China vs. the US: the gloves are off

The battle between currencies and countries is intensifying with news of the latest rate hike in China strategically announced just as Fed Chairman Bernanke is doing the speaking circuit trying to defend his plan for QE2 to the angered international community.
The People’s Bank of China yesterday ordered a 50 basis point increase in the amount of money that lenders must set aside, two days after the cabinet announced measures to tackle inflation. Stocks and oil fell on the central bank announcement, highlighting concern that Chinese efforts to cool the nation’s fastest rise in consumer prices in two years will cause growth to falter.
Speculative capital has flooded into emerging economies over the past 18 months intensifying since August with the US Fed's announcement of plans to add another $600 billion of “liquidity” to the global financial system. Excess liquidity has caused dramatic spikes in commodity prices around the globe over the past year and this is causing crippling inflation to the cost of basic necessities everywhere. In developing countries like China civil unrest looms where household incomes are too modest to absorb the increased living costs.
Two good interviews today explain the tensions now building over these issues between the key global players:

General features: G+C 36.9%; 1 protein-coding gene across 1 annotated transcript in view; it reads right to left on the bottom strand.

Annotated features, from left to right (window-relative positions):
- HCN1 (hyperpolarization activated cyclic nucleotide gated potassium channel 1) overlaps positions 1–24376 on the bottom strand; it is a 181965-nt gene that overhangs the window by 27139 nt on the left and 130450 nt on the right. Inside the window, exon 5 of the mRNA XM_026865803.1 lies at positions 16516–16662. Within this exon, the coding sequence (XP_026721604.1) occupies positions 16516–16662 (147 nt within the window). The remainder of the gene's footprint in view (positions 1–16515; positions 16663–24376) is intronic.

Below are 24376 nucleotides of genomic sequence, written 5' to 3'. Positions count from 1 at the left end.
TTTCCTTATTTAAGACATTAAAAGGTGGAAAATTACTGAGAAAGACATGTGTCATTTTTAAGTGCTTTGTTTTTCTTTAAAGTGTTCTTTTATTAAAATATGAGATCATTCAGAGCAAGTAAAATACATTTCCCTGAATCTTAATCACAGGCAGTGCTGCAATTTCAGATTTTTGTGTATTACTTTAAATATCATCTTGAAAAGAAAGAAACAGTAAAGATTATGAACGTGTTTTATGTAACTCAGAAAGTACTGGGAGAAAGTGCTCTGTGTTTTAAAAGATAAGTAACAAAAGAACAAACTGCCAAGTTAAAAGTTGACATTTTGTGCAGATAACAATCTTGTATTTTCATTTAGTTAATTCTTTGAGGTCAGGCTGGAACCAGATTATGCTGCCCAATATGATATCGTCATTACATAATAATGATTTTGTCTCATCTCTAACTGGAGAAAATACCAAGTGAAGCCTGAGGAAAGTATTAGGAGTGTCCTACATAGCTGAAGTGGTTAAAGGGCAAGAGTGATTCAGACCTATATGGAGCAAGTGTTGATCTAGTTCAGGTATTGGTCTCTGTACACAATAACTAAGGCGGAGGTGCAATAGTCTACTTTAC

See: Gordon Chang, author and China analyst: on the US China outlook
and Analyst Keith McCullough on Bernanke, China
One thing seems very clear: China needs to slow inflation and stem the threat of its billowing asset bubbles. They will do this at the expense of growth. Those banking on China to backstop global growth over the next couple of years will just have to dial down their expectations.

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2 Responses to China vs. the US: the gloves are off

  1. Anonymous says:

    (WSJ) – “…the Journal of Commerce-Economic Cycle Research Institute industrial-prices index hit its 2010 high last Friday, just a hair under its record high from 2008.
    Both indexes track the prices of industrial metals such as copper and lead, as well as cotton, hides and tallow. The Economic Cycle Research Institute's index also tracks plywood and red oak among its 18 components. Since roughly half of the index's components aren't traded on exchanges, the economic-forecasting institute polls producers on prices daily via telephone and email, said Lakshman Achuthan, its co-founder and chief operations officer.
    With no agricultural or precious-metal components, the index isn't influenced by weather or speculation, he said, making it a more reliable near-term indicator of industrial growth. Tallow, for instance, is a key ingredient in industrial soap, so a surge in tallow use indicates companies are doing more cleaning.
    “Global industrial growth is going to revive around the end of this year or early next year,” Mr. Achuthan predicted…”

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